Vanish Argan Oil, or Vanish Moroccan Oil & Obliphica Hair Oil, (for all hair types)  and Macadamia Hair Oil (for medium to course hair due to its slightly higher viscosity)

In order of preference by best repeat sellers for a Hot Oil Hair Treatment is: 

Kukui Nut Oil by Paul Brown Hawaii - used in the Paul Brown Hawaii Hot Oil Treatment  & All-Nutrient Hot Oil Treatment

Of all the hair oil treatments we have discussed Olive Oil is probably the last thing on the list that you want to use. It does not cost as much but then it is not specifically made for your hair. Natural Olive Oil has 10% or less of the omega- 6  Linoleic Acid formulated into the other hair oil products. With most hair products it is the right formulation, or combination of ingredients with the right size molecules that can penetrate into you hair that makes them different hair oils work so well on your hair.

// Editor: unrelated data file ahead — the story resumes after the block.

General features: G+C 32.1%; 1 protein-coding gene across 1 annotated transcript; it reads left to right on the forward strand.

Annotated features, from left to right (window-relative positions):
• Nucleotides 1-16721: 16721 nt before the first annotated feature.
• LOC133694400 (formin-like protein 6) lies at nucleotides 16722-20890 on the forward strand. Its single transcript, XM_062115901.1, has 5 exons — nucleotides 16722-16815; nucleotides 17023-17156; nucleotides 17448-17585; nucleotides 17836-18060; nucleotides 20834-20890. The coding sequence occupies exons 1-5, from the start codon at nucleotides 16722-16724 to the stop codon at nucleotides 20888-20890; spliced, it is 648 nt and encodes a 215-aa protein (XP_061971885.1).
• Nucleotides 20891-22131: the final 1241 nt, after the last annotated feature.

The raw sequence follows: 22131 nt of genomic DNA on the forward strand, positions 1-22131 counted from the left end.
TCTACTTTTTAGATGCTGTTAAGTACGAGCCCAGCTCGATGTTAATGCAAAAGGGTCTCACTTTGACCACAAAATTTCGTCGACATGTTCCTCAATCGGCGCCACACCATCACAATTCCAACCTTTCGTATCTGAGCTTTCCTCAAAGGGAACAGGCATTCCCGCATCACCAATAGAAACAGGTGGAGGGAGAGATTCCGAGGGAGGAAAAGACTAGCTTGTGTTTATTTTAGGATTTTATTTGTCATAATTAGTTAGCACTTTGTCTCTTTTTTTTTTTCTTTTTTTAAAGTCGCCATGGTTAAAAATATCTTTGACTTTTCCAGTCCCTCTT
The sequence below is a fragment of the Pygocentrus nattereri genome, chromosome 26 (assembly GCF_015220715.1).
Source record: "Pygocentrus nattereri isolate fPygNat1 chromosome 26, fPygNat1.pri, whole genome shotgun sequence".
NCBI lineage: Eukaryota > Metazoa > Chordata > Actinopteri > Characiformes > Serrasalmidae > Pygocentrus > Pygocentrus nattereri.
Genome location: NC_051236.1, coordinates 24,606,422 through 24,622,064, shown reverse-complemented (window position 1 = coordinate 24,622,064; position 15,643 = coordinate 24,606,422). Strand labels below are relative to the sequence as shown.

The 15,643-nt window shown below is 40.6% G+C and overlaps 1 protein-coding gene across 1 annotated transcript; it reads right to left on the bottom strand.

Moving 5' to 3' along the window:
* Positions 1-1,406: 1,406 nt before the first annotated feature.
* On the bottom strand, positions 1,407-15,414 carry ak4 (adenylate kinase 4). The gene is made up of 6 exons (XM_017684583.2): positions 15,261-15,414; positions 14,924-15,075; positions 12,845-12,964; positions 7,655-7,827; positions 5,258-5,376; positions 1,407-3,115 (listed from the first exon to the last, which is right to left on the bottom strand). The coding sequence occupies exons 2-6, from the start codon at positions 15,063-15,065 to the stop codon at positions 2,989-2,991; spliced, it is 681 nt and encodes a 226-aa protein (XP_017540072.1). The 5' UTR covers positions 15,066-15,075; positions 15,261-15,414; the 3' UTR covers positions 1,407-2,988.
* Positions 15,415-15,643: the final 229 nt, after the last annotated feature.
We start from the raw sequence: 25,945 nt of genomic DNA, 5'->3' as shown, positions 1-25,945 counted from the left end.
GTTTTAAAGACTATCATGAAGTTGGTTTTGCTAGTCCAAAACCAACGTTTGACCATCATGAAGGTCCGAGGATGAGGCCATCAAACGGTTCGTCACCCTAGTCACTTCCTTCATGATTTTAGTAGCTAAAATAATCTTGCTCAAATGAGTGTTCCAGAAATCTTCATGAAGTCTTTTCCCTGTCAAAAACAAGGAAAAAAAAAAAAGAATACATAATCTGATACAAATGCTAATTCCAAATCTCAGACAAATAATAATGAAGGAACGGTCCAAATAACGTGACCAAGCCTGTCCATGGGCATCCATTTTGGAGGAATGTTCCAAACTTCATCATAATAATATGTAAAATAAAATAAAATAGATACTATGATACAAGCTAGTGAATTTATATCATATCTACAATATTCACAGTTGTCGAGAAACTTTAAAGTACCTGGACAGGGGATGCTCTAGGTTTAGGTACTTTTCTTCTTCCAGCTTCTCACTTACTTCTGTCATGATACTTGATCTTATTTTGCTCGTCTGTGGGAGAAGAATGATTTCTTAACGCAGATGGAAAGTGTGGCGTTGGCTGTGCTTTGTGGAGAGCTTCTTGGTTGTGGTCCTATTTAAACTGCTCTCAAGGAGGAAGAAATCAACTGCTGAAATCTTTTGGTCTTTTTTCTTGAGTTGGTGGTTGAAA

The human body can produce all but two of the fatty acids it needs. These two, linoleic acid (LA) and alpha-linolenic acid (LNA), are widely available in plant oils. The chart below shows the various percentages of these important ingredients found in the raw materials used to make different hair products. Of course as the raw materials are plant based so the percentages vary from season to season and crop to crop, along with the rain fall, nutrients in the soil and the various other growing conditions. The manufacturers compensate for changes in the raw material during the manufacturing process so that your the hair products remain consistent.